The level of household joblessness has been referred to on several occasions in Country-Specific Recommendations to Ireland in the context of the EU Semester.

  1. Policies

People with caring responsibilities

Lone parents in Ireland have particularly low levels of employment relative to their counterparts elsewhere in the EU. This is seen as reflecting the traditionally high cost of childcare for working parents in Ireland, and the fact that a welfare payment for lone parents, without labour market conditionality, used to be available in Ireland until the youngest child reached the age of 18, or 22 if in full-time education.

More generally, employment rates are relatively low for women in Ireland, and this, again, has been linked to the availability and affordability of childcare.

These issues are being addressed in the first instance by a series of reforms to welfare payments for lone parents, which have extended employment and activation services to all lone parents whose youngest child is aged over 7 years. These reforms are expected to have a continuing impact on employment among lone parents over the next few years. The Action Plan also proposes to apply similar reforms to extend the responsibility to engage with activation services to the qualified adult dependants of people receiving jobseekers’ welfare payments.

The other principal element of policy to support participation in employment by parents is the expansion of affordable child care. The extension of ECCE Pre-School provision into a second year commenced in September 2016.  When enrolment is complete, 127,000 children will be participating in the free ECCE scheme, up from 67,000 in 2015. 

Looking forward, the Affordable Childcare Programme will provide a new simplified subsidy, provided through both community/not-for-profit and commercial childcare providers. Subsidies will be available for children aged from 6 months up to 15 years and will meet families’ full-time and part-time childcare needs, including outside of school hours and during school holiday time.  The highest levels of subsidy will be provided to those on low incomes, approx. €7,500 a year based on the maximum of 40-hours childcare a week.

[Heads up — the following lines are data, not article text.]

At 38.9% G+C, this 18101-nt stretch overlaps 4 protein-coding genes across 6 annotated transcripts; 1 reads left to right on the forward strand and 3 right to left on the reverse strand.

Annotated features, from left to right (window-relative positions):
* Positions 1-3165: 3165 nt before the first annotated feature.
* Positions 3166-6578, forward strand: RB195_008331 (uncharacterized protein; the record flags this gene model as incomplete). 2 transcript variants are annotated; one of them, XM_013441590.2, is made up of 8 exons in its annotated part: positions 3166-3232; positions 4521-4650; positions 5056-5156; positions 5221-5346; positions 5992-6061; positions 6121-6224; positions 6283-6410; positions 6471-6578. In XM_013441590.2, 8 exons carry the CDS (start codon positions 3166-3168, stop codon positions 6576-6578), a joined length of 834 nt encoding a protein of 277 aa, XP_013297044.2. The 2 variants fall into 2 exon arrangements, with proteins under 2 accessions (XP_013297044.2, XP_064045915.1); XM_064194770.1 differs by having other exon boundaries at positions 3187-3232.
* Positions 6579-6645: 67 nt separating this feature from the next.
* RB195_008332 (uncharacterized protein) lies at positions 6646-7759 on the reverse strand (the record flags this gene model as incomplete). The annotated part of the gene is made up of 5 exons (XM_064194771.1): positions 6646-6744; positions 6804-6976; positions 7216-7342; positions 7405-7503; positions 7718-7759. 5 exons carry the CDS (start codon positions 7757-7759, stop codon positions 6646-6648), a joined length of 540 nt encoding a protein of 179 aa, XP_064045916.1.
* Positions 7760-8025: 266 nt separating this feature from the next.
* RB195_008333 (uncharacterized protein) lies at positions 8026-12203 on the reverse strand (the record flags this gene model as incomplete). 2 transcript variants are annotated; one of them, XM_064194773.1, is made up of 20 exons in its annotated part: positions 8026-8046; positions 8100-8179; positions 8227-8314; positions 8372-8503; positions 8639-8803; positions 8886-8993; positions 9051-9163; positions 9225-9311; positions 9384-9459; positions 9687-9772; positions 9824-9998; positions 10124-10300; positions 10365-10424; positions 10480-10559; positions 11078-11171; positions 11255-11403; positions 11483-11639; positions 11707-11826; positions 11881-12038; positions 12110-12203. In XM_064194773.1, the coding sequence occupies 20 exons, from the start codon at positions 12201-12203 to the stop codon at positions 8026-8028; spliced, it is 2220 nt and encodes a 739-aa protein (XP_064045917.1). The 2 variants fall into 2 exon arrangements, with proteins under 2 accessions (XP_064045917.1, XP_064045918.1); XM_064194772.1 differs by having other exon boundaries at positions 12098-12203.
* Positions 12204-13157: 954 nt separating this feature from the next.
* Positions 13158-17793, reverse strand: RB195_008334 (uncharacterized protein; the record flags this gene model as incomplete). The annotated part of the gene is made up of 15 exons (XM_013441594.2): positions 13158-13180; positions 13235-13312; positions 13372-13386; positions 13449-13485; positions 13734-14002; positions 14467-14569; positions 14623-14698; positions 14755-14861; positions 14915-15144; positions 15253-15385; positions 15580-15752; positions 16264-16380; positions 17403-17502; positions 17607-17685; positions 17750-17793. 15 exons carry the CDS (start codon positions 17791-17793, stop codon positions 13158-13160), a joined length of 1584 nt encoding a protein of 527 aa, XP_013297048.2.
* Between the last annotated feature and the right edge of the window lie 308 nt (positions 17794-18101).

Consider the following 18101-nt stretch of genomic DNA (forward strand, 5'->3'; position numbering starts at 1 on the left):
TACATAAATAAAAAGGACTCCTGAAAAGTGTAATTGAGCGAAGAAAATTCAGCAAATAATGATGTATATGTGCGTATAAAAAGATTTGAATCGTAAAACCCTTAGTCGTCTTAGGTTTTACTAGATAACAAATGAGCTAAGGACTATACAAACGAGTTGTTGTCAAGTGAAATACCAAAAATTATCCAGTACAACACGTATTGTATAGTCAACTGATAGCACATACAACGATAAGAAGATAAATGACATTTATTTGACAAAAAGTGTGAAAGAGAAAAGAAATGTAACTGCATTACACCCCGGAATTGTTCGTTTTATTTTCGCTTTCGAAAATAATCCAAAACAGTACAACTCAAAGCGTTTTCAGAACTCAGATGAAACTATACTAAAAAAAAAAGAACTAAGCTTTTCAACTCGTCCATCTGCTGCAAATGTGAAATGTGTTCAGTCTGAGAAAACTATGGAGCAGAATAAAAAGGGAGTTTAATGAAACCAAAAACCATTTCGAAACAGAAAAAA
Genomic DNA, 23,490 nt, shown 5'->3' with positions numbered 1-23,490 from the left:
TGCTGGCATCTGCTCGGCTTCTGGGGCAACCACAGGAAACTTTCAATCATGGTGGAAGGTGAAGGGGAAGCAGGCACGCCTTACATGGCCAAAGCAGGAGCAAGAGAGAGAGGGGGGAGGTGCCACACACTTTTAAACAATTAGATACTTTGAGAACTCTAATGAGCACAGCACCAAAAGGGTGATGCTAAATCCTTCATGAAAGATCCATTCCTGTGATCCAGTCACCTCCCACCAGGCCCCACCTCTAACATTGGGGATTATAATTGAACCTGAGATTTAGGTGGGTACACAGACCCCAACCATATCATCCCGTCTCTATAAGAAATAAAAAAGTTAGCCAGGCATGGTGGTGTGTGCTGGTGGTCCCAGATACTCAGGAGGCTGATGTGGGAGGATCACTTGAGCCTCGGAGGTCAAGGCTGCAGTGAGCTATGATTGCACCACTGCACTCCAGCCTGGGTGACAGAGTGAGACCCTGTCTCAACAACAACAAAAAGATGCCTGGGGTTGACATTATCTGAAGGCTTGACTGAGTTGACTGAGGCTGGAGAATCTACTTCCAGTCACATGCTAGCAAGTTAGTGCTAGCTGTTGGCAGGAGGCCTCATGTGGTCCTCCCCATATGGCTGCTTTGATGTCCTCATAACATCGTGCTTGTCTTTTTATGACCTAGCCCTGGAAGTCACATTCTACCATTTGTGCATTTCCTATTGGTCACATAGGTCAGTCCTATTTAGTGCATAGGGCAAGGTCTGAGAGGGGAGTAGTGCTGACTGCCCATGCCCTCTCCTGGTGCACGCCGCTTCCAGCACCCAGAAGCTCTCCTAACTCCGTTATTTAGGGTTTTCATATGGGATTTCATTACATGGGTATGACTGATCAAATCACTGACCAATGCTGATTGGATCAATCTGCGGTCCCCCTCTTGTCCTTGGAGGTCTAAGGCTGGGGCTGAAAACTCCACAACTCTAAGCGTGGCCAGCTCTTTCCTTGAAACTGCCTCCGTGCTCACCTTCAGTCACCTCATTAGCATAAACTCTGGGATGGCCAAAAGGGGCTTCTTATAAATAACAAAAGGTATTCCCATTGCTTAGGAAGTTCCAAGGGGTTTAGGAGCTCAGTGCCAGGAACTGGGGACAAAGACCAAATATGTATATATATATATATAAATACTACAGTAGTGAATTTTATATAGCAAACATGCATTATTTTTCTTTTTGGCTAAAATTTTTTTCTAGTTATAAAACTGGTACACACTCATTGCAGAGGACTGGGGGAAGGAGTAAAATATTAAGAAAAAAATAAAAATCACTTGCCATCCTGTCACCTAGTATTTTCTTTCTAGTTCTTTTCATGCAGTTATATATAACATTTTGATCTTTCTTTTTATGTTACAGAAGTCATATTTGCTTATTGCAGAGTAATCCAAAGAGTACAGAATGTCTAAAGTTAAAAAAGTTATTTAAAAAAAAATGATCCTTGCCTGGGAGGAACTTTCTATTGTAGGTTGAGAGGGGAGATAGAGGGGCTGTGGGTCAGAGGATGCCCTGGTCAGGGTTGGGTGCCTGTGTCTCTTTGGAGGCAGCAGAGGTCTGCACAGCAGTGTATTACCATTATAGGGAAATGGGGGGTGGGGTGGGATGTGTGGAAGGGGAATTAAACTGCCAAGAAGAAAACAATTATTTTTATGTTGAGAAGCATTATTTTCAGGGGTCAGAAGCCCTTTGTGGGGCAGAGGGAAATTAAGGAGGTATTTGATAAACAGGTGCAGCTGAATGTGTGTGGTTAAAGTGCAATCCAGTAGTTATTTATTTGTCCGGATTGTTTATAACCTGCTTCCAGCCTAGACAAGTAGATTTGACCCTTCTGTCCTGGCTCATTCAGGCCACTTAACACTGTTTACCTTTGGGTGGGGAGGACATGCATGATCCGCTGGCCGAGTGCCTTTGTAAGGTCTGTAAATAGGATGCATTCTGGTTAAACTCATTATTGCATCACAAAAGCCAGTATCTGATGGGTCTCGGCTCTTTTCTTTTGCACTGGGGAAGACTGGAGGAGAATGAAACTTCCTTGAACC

In addition, the scheme will include a universal measure for parents of children aged from 6 months to three years.  For families with incomes above the threshold for the targeted element of the scheme, up to €20 per week will be provided towards childcare costs.  This equates to support of up to €1,040 per annum for parents working full time and will be paid pro-rata.   

From 2017, it is expected that approximately 25,000 children will benefit from the universal element that was launched by the Department of Children and Youth Affairs in September 2017.   

It is anticipated that these measures will have a major impact on the affordability of childcare for working parents, including lone parents. Part-time provision outside school hours and during school holidays is particularly relevant in the context of parents of children aged 7 and over.

People with Disabilities

The plan proposes, in consultation with the disability sector, to implement the main recommendations of the Inter-Departmental Group on Making Work Pay, which was established to look specifically at the financial incentives (and disincentives) that may face people on disability payments considering taking up employment.

The main recommendations of the Group are summarised in Box 1 below.

At the launch of the Make Work Pay report it was announced that the following changes would be brought in immediately:

    • People with a long-term disability payment who move off the payment to get a job will retain their Free Travel Pass for a period of five years; this measure goes beyond the recommendation of three years contained within the report. This has been implemented.
    • A Fast –Track return to Disability Allowance, or Invalidity Pension for people where employment does not work out. This is in place.
    • Dispense with the requirement that work be of a ‘rehabilitative nature’ for the disability allowance (DA) earnings disregard. This means that a report from a doctor is no longer required before commencing work and that the focus is on capacity rather than incapacity. Legislation to give effect to this change is included in the Social Welfare, Pensions and Civil Registration Bill 2017 which is currently before the Oireachtas.
    • Development of a new “Ready Reckoner”, to calculate the net benefits and financial implications of working is already underway. This is in progress.

The Department of Employment Affairs and Social Protection is now engaging in consultation with the disability sector on the details of the implementation of the income support recommendations. 


Box 1:- Main Group Recommendations on making work pay for people with disabilities

  • Raise the Medical Card earnings disregard from its current level of €120 per week for people on Disability Allowance or Partial Capacity Benefit associated with Invalidity Pension.
  • Dispense with the requirement that work be of a ‘rehabilitative nature’ for Medical Card earnings disregard purposes and for the Disability Allowance earnings disregard.
  • Develop proposals to address access to or affordability of necessary aids/ appliances/ assistive technology required for everyday living, for certain groups whose needs are not met by other schemes of assistance.